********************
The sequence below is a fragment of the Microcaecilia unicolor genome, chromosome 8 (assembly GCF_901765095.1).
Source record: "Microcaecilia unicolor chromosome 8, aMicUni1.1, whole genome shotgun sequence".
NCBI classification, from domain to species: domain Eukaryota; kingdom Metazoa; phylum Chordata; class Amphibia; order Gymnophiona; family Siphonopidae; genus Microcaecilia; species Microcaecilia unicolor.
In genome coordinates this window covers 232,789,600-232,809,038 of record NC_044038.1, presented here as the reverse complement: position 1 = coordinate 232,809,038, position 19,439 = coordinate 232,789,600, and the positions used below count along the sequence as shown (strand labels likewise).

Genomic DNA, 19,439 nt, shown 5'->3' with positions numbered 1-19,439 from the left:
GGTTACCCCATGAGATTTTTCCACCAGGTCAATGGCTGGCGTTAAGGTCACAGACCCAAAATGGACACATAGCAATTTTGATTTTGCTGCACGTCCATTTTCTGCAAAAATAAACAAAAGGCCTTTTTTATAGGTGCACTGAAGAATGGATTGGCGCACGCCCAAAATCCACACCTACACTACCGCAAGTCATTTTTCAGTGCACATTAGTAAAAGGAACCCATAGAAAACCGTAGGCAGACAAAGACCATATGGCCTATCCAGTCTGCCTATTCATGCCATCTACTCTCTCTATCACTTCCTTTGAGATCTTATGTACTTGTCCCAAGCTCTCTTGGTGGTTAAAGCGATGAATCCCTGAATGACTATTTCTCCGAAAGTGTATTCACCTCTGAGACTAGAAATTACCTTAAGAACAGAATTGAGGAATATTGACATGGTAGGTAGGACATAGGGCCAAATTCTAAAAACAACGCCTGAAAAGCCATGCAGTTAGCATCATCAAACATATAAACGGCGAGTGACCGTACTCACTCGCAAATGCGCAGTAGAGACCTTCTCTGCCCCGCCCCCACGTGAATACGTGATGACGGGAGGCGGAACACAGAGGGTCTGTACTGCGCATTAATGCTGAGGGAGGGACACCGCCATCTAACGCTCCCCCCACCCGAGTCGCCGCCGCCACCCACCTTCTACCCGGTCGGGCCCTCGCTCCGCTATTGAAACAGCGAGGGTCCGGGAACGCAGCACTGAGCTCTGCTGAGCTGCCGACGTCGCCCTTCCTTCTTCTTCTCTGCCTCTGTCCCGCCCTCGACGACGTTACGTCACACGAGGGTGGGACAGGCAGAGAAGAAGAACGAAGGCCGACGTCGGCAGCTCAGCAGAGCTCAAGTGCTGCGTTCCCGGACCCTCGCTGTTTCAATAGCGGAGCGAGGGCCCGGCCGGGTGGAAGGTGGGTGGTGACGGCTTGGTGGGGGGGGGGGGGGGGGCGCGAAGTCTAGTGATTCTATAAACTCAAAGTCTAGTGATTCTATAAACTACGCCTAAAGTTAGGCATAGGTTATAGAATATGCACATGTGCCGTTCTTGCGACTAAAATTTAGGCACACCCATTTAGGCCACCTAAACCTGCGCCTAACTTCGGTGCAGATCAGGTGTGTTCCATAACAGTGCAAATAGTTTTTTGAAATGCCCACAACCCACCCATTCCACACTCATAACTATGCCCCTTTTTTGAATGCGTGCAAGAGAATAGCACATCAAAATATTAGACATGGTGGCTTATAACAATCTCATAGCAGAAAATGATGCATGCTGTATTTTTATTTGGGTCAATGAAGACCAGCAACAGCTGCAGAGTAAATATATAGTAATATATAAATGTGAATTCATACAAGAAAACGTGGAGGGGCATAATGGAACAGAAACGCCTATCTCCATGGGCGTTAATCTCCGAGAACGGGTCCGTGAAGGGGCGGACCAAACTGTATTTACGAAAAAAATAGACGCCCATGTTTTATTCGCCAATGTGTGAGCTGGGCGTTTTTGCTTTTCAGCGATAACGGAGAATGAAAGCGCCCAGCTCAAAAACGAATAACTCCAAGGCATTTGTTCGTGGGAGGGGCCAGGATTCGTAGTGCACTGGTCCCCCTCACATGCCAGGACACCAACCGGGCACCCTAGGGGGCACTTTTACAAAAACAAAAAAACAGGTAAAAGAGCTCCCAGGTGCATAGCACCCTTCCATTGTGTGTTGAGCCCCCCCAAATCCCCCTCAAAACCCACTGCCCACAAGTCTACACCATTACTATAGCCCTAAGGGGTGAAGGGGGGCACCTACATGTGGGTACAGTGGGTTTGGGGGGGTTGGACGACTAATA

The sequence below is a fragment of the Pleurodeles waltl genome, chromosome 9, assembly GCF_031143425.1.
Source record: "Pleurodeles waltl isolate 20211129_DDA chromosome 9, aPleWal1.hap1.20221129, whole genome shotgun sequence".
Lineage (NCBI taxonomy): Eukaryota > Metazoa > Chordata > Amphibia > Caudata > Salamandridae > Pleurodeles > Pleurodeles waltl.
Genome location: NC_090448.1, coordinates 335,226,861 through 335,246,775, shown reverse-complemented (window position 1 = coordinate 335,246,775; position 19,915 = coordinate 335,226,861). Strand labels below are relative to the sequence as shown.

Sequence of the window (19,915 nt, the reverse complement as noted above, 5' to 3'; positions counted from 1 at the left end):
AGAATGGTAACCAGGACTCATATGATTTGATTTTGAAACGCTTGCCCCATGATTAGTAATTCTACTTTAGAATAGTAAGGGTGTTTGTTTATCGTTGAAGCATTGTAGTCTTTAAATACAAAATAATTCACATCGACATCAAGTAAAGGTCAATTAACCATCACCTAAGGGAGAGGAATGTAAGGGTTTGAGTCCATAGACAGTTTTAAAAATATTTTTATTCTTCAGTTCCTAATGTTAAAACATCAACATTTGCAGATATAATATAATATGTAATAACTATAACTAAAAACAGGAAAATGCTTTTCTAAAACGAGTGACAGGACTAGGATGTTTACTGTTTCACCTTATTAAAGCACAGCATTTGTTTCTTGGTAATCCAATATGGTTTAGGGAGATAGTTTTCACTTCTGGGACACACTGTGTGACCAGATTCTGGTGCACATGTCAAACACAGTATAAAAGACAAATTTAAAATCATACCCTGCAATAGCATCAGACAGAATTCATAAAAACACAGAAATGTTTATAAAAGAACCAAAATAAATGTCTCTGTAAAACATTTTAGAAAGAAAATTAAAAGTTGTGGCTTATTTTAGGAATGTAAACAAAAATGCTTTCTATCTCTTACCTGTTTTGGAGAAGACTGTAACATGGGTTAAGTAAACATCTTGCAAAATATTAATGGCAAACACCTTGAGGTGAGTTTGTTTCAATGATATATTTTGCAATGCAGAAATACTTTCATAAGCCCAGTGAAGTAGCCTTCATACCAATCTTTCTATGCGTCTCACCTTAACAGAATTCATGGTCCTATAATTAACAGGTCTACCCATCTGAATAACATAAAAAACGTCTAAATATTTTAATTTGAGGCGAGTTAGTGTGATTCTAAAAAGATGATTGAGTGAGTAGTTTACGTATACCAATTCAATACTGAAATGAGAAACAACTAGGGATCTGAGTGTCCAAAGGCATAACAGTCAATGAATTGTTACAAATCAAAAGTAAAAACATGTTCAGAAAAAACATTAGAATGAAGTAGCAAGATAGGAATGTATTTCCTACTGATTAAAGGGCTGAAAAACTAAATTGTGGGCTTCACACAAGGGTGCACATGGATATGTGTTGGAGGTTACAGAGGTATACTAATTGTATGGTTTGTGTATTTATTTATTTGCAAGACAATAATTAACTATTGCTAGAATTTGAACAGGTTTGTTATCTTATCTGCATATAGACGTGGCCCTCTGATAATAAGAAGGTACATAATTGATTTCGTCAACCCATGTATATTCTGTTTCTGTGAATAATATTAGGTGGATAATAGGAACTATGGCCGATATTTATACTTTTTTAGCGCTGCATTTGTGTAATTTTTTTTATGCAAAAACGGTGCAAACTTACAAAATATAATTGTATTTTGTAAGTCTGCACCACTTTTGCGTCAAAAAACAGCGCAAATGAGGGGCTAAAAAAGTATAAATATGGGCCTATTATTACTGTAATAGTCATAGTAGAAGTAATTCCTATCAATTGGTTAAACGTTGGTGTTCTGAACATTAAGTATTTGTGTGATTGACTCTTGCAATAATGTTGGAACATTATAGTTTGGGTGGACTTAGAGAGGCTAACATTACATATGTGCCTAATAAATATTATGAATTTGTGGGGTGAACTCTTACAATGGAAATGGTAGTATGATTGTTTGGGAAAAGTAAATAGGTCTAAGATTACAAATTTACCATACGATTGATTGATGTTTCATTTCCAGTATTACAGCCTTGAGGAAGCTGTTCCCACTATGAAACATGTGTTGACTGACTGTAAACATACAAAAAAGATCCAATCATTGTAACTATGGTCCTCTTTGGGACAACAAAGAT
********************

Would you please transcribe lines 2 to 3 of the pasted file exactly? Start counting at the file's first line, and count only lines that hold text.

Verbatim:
Source record: "Microcaecilia unicolor chromosome 8, aMicUni1.1, whole genome shotgun sequence".
NCBI classification, from domain to species: domain Eukaryota; kingdom Metazoa; phylum Chordata; class Amphibia; order Gymnophiona; family Siphonopidae; genus Microcaecilia; species Microcaecilia unicolor.